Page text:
I should point out here a misconception regarding digital setting circles, and whether they should have 4,000- or 2,048-step encoders. The main factors determining the accuracy of digital setting circles are accurate initial settings and the mechanical accuracy of the mounting, not the number of steps the encoder can detect per revolution. Machining inaccuracies such as non-concentric bearings on polar shafts, less than orthogonal RA and dec. shafts, uneven fork tines, mechanical flexure in the mount, encoder gear backlash (or slippage), surface irregularities on Dobsonian platforms and so on will lead to errors far greater than the caused by calculation and rounding errors due to limited encoder resolution. Whilst it is true in theory that a 'perfect' mount will benefit from having higher encoder resolution, the reality is that warp factors of 0.2 to 0.3 were typical on all of the units tested here on a equatorial fork mounting, regardless of the type of encoder used. When the units were tested on a very-high-quality German equatorial mount, fitted with low resolution (2,048-step) encoders, the errors reduced typically to 0.1 ad frequently to zero.


     The next unit I examined was the JMI NGC-MAX, manufactured under license by Tangent Instruments for Jim's Mobile in the USA. The JMI unit had the distinction of being the most expensive of the three tested. A hint of its premium quality was first gleaned from the packaging, which had a high density, die cut foam lining molded to fit the major components. The NGC-MAX was also supplied with the most comprehensive range of 'accessories' such as encoder covers for both axes, custom encoder connectors and a metal holder plus alkaline battery for the computer. The 14-page manual is supplemented with several other sheets including some diagrams and encoder ratio summary.
     Impressed with the packaging, I sifted through the installation instructions, which were clear, concise and included an assembly diagram with appropriate text. With the diagram in hand, I found I could attach the encoders without even referring to the text, and the whole process took no more than five minutes. Jim's Mobile can provide custom encoder mountings for just about any commercial telescope. I'd expect that the ease with which the encoders were fitted to the Meade mounting would be the same no matter which mounting is used.
     (Editor's note: Readers who wish to equip their Super Polaris, Great Polaris or DX mount with NGC-MAX encoders are out of luck unless they have a Polaris alignment 'scope. In order to save its Southern Hemisphere customers this added investment, Jim's Mobile Inc. offers a mock-up which substitutes for the alignment 'scope for $15 USD, postage-paid.)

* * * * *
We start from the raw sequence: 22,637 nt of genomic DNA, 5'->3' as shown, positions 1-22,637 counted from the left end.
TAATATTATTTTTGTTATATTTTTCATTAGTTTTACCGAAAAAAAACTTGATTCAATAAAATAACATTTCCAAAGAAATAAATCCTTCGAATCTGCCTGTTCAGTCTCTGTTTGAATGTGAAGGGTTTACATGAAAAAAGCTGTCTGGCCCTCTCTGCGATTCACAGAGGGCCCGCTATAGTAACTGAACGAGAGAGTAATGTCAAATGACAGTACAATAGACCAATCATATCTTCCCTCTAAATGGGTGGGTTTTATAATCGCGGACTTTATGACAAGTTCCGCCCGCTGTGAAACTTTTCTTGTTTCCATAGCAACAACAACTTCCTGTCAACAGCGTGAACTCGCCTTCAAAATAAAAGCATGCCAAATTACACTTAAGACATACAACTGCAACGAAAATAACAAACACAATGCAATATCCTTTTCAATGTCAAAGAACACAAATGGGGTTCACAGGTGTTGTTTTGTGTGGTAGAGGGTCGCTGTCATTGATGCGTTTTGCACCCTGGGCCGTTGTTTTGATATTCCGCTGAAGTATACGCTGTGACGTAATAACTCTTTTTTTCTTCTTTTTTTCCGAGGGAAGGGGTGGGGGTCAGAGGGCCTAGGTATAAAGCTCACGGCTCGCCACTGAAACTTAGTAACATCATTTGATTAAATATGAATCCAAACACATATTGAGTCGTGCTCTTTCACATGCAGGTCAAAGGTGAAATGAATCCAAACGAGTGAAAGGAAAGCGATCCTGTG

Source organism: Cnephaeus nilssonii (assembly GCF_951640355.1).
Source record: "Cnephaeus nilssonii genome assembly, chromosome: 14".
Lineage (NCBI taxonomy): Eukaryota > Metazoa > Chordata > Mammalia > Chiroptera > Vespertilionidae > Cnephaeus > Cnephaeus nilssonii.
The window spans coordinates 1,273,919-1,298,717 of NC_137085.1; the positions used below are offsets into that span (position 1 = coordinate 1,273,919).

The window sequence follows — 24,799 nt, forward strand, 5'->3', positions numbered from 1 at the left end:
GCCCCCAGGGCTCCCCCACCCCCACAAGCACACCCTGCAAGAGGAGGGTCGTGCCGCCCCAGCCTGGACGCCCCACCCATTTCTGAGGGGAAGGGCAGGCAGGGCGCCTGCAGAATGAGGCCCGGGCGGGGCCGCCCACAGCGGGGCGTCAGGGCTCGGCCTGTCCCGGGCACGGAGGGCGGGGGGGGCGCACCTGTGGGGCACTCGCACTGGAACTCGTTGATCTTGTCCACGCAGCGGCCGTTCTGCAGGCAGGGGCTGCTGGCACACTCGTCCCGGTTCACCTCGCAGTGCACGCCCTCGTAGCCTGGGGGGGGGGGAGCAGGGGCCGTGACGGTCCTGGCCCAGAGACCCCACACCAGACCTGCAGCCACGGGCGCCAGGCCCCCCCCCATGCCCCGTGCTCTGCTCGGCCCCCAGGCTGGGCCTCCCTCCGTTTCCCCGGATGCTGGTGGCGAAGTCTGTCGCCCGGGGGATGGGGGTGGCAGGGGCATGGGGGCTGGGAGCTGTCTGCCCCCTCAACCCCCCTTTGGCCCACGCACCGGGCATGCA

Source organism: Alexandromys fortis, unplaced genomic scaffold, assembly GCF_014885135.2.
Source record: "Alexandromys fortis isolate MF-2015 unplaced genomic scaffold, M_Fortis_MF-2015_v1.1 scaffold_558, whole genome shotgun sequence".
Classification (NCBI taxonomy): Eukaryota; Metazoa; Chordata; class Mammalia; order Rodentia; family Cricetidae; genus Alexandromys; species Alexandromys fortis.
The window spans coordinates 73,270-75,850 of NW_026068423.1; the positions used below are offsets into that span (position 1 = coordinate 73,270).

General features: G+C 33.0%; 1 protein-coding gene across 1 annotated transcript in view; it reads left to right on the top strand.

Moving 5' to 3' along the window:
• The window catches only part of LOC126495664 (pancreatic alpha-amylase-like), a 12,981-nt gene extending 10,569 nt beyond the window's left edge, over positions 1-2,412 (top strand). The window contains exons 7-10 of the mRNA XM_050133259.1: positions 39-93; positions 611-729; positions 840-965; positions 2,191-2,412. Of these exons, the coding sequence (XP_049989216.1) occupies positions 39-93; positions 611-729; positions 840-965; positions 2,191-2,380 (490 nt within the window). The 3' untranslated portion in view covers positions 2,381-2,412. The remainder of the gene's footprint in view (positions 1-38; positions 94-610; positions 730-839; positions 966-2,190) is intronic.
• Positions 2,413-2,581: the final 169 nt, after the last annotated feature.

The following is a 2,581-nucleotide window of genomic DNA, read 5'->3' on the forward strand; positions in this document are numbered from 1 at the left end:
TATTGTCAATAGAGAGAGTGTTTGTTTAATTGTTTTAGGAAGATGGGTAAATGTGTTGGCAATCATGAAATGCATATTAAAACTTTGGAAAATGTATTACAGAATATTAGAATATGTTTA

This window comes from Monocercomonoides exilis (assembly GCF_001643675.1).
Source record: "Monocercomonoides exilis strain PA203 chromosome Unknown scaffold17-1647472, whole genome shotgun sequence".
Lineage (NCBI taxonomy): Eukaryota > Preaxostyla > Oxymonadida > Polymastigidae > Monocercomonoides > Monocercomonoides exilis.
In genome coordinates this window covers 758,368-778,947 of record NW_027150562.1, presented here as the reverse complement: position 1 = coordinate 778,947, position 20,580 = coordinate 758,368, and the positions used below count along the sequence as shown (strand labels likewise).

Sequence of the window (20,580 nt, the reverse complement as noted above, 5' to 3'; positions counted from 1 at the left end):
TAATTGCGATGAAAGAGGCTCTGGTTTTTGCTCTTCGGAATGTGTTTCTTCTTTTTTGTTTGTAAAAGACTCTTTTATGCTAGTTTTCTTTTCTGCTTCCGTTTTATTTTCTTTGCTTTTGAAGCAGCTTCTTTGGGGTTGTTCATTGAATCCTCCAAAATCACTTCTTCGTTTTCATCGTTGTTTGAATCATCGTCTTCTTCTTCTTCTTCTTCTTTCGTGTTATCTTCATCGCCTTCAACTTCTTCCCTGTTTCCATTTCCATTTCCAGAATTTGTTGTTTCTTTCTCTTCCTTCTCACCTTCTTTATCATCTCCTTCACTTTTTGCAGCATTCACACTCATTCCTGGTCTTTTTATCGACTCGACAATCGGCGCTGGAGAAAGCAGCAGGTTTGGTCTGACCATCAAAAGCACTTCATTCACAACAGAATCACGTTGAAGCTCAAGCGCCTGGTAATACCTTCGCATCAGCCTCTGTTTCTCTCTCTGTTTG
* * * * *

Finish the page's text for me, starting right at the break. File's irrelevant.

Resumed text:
It was interesting to note that the NGC-MAX is supplied with a high-resolution encoder for the declination axis, but uses a standard 2,048-pulse encoder for the right ascension axis. The encoders were supplied with molded plastic covers, which apart from their protective role, made the final installation look very much like original equipment. Another elegant touch was the self-adhesive cable clips, which could be attached to the fork arms, and prevented cables from hanging loose, getting tangled, caught, twisted and eventually severed. Having personally used digital setting circles for some time, it was good to see inclusions such as these; if they were not supplied in the original package, necessity would have you buying a set (or something similar) after only a few nights usage.
     The initial setup and general use of the NGC-MAX computer is very similar to the Sky-Vector, the main difference being there are more initial alignment stars included in the database. With initial alignment complete it became readily apparent that the computer in the NGC-MAX was the most fully-featured of the three units examined. The large dot matrix LED display was very easy to read, and remained legible even at shallow viewing angles. The impressive database includes: 7,840 RNGC objects, the entire Messier catalogue, the planets, 2,852 IC objects, 360 'non-stellar' objects derived from 40 different catalogues, 369 double stars, 44 triple/multiple stars, 77 red and 333 variable stars. The user can also add up to 25 additional objects for storage in the database.
     One might ask, of what practical value is such a large database? The answer lies with the 'Grand Tour' feature of the NGC-MAX. By going to the 'IDENTIFY' menu you can ask for a search to find the nearest object to the current position of the telescope. The process can be further refined by specifying that only non-stellar or stellar objects, globular clusters, galaxies, open clusters, nebulae or planetary nebulae should be looked for during the search. You can also specify the limiting magnitude (or brightness), and search all catalogues by simply specifying 'ALL'. The NGC-MAX will update the search every two seconds, so if the telescope is moved while the 'IDENTIFY' feature is in operation, a new search will begin around where the telescope has been re-pointed.
     The 'Grand Tour' feature works so well, in fact, it leads one to the point of distraction. During a recent astrophotography field night at my local astronomy club's dark sky site, I found myself forgetting about acquiring images on film, and ended up searching for planetary nebulae due to the sheer ease and speed with which I was 'discovering' objects.